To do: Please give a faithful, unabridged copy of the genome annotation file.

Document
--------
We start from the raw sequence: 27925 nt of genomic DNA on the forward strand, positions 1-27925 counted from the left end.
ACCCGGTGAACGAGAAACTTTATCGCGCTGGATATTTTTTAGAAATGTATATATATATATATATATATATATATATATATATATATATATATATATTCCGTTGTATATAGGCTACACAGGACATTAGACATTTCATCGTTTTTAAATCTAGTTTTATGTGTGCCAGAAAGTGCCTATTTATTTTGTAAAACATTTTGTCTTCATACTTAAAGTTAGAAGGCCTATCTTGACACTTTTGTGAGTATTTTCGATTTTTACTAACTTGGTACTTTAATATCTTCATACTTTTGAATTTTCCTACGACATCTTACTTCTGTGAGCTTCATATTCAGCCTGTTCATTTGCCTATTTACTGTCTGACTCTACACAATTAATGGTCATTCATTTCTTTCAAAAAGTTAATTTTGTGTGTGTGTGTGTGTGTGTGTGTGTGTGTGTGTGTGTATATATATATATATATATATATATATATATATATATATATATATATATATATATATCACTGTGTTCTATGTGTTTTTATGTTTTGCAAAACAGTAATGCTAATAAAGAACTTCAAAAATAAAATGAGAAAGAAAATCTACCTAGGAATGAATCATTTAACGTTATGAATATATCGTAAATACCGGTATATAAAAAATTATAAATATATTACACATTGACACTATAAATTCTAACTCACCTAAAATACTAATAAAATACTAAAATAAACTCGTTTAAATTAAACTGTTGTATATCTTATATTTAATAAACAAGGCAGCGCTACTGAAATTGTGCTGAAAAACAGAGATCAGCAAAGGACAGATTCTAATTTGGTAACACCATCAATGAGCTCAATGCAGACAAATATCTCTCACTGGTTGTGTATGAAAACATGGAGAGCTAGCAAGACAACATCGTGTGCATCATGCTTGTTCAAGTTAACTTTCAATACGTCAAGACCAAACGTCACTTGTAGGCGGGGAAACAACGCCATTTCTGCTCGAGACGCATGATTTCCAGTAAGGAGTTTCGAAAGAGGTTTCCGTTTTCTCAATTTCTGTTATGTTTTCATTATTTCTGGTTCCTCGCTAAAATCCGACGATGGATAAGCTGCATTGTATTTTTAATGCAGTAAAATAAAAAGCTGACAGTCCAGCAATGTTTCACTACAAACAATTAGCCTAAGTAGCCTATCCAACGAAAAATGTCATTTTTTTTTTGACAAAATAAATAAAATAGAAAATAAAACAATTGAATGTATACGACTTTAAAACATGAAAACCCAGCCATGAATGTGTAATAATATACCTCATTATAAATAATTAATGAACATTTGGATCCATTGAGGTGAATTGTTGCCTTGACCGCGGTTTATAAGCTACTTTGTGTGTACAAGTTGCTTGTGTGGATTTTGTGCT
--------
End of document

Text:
We start from the raw sequence: 27925 nt of genomic DNA on the forward strand, positions 1-27925 counted from the left end.
ACCCGGTGAACGAGAAACTTTATCGCGCTGGATATTTTTTAGAAATGTATATATATATATATATATATATATATATATATATATATATATATATATTCCGTTGTATATAGGCTACACAGGACATTAGACATTTCATCGTTTTTAAATCTAGTTTTATGTGTGCCAGAAAGTGCCTATTTATTTTGTAAAACATTTTGTCTTCATACTTAAAGTTAGAAGGCCTATCTTGACACTTTTGTGAGTATTTTCGATTTTTACTAACTTGGTACTTTAATATCTTCATACTTTTGAATTTTCCTACGACATCTTACTTCTGTGAGCTTCATATTCAGCCTGTTCATTTGCCTATTTACTGTCTGACTCTACACAATTAATGGTCATTCATTTCTTTCAAAAAGTTAATTTTGTGTGTGTGTGTGTGTGTGTGTGTGTGTGTGTGTGTGTATATATATATATATATATATATATATATATATATATATATATATATATATATATATCACTGTGTTCTATGTGTTTTTATGTTTTGCAAAACAGTAATGCTAATAAAGAACTTCAAAAATAAAATGAGAAAGAAAATCTACCTAGGAATGAATCATTTAACGTTATGAATATATCGTAAATACCGGTATATAAAAAATTATAAATATATTACACATTGACACTATAAATTCTAACTCACCTAAAATACTAATAAAATACTAAAATAAACTCGTTTAAATTAAACTGTTGTATATCTTATATTTAATAAACAAGGCAGCGCTACTGAAATTGTGCTGAAAAACAGAGATCAGCAAAGGACAGATTCTAATTTGGTAACACCATCAATGAGCTCAATGCAGACAAATATCTCTCACTGGTTGTGTATGAAAACATGGAGAGCTAGCAAGACAACATCGTGTGCATCATGCTTGTTCAAGTTAACTTTCAATACGTCAAGACCAAACGTCACTTGTAGGCGGGGAAACAACGCCATTTCTGCTCGAGACGCATGATTTCCAGTAAGGAGTTTCGAAAGAGGTTTCCGTTTTCTCAATTTCTGTTATGTTTTCATTATTTCTGGTTCCTCGCTAAAATCCGACGATGGATAAGCTGCATTGTATTTTTAATGCAGTAAAATAAAAAGCTGACAGTCCAGCAATGTTTCACTACAAACAATTAGCCTAAGTAGCCTATCCAACGAAAAATGTCATTTTTTTTTTGACAAAATAAATAAAATAGAAAATAAAACAATTGAATGTATACGACTTTAAAACATGAAAACCCAGCCATGAATGTGTAATAATATACCTCATTATAAATAATTAATGAACATTTGGATCCATTGAGGTGAATTGTTGCCTTGACCGCGGTTTATAAGCTACTTTGTGTGTACAAGTTGCTTGTGTGGATTTTGTGCT